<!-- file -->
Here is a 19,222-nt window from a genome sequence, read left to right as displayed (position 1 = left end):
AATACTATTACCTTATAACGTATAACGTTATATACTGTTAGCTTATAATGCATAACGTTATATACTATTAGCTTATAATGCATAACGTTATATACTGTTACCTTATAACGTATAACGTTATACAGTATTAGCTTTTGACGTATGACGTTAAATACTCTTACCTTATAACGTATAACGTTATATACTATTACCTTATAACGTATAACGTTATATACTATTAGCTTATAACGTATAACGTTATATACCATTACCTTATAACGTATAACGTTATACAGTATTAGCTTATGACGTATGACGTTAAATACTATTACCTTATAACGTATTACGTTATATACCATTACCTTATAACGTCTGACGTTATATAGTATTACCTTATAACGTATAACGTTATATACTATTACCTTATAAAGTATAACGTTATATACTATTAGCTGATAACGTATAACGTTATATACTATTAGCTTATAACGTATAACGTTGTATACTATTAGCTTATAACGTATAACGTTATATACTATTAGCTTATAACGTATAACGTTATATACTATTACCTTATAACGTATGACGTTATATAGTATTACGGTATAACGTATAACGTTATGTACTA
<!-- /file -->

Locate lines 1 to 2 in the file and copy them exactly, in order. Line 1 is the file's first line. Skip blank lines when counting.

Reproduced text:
Here is a 19,222-nt window from a genome sequence, read left to right as displayed (position 1 = left end):
AATACTATTACCTTATAACGTATAACGTTATATACTGTTAGCTTATAATGCATAACGTTATATACTATTAGCTTATAATGCATAACGTTATATACTGTTACCTTATAACGTATAACGTTATACAGTATTAGCTTTTGACGTATGACGTTAAATACTCTTACCTTATAACGTATAACGTTATATACTATTACCTTATAACGTATAACGTTATATACTATTAGCTTATAACGTATAACGTTATATACCATTACCTTATAACGTATAACGTTATACAGTATTAGCTTATGACGTATGACGTTAAATACTATTACCTTATAACGTATTACGTTATATACCATTACCTTATAACGTCTGACGTTATATAGTATTACCTTATAACGTATAACGTTATATACTATTACCTTATAAAGTATAACGTTATATACTATTAGCTGATAACGTATAACGTTATATACTATTAGCTTATAACGTATAACGTTGTATACTATTAGCTTATAACGTATAACGTTATATACTATTAGCTTATAACGTATAACGTTATATACTATTACCTTATAACGTATGACGTTATATAGTATTACGGTATAACGTATAACGTTATGTACTA